Safe way to Password Equals Check in Java

Author: Shazin Sadakath

There will be times when you would need to compare some sensitive data in Java like passwords. May be you would need to implement your own password protection system in which you would need to compare two passwords and check whether they are equal.

So the most obvious way is to do the following;

 private static boolean checkPasswords(String passwordFromDb, String passwordFromInput) {
  return passwordFromDb.equalsIgnoreCase(passwordFromInput);

And many think this is perfectly fine and safe. Mmm, not really. If you look at the inputs you will see that they are of String type. Java as a String pool concept where it will maintain a pool of Strings in order to improve performance and keep memory in tact. But this means that your passwords will be kept in the String pool also for longer than you require it. This can be a safety concern if you application is vulnerable to outside intrusions. Ever wondered why JPasswordField.getPassword() returns a char array instead of a String?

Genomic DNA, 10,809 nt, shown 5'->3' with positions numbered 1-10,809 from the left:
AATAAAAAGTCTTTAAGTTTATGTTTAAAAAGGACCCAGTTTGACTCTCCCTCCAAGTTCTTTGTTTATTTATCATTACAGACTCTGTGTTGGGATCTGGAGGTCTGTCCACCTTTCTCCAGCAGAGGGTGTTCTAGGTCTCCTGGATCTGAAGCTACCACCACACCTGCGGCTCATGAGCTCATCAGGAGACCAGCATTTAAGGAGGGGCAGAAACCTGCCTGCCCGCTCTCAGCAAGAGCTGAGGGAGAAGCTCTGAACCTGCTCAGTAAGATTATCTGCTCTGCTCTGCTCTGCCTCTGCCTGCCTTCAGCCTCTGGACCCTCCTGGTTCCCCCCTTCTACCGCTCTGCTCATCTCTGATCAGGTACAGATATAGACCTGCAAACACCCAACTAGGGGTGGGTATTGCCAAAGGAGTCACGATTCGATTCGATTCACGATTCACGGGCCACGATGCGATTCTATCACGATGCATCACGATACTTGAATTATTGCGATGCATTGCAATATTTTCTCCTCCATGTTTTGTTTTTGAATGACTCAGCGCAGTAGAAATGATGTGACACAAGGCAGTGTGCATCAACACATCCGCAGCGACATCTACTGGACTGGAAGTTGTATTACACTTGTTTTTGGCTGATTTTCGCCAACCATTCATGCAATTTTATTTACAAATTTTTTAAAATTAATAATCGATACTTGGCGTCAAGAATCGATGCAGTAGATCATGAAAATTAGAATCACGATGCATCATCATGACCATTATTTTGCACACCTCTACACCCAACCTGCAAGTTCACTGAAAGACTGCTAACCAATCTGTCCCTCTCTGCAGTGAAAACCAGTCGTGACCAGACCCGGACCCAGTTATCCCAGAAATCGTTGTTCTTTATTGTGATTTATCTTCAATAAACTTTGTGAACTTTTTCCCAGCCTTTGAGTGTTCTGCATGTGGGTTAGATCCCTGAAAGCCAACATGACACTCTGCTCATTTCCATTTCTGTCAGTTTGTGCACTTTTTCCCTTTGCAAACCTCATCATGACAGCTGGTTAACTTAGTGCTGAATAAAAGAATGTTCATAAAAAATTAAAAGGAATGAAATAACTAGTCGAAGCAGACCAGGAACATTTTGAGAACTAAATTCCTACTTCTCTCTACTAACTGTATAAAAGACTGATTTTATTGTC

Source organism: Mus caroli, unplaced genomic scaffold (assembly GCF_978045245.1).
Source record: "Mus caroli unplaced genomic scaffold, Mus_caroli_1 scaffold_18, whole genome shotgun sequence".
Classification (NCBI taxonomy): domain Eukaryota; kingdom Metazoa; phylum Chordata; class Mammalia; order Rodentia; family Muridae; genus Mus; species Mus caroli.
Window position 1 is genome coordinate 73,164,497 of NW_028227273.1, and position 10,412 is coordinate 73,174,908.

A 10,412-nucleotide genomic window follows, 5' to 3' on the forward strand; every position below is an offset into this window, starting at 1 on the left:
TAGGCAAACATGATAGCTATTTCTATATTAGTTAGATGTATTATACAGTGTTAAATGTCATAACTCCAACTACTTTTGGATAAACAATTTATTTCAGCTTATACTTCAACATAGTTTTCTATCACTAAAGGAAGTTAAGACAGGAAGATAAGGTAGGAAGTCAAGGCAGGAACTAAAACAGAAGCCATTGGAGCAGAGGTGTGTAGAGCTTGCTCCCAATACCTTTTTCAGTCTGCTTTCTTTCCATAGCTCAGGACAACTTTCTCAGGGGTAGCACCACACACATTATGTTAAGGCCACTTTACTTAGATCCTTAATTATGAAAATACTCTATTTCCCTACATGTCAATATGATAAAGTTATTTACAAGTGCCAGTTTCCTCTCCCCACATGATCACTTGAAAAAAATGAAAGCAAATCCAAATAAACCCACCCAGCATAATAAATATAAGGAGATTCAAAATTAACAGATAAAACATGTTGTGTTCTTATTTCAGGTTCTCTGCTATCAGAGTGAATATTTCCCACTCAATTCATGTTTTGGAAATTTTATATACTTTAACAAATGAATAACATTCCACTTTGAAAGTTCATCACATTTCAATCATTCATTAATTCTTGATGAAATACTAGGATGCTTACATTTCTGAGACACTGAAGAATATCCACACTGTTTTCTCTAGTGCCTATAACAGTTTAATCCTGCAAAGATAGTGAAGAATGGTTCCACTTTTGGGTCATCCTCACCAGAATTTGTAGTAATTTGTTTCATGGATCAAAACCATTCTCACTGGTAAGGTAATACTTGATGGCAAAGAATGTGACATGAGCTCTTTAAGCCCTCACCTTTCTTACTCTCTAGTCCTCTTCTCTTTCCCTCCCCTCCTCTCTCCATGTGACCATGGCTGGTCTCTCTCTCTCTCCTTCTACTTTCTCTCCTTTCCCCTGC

So how can we really compare two passwords safely. First of all we need to use CharSequence instead of String which is actually the super class of String. So we can pass a String to CharSequence safely. And we can use Java's XOR operator (^) to compare the characters in the two CharSequence one by one and use OR operator to (|) store the result in an int variable which will look like below;

 private static boolean checkPasswordsSafely(CharSequence passwordFromDb, CharSequence passwordFromInput) {  
  if(passwordFromDb.length() != passwordFromInput.length()) {
   return false;
  int value = 0;
  for(int i=0;i

In this method if the lengths are not equal then we can straight forward return false and if lengths are equals we can loop through each character and get the final result. At the end the value should always be 0 if both CharSequences are equal. 

Tags: Java Password Comparison Equals
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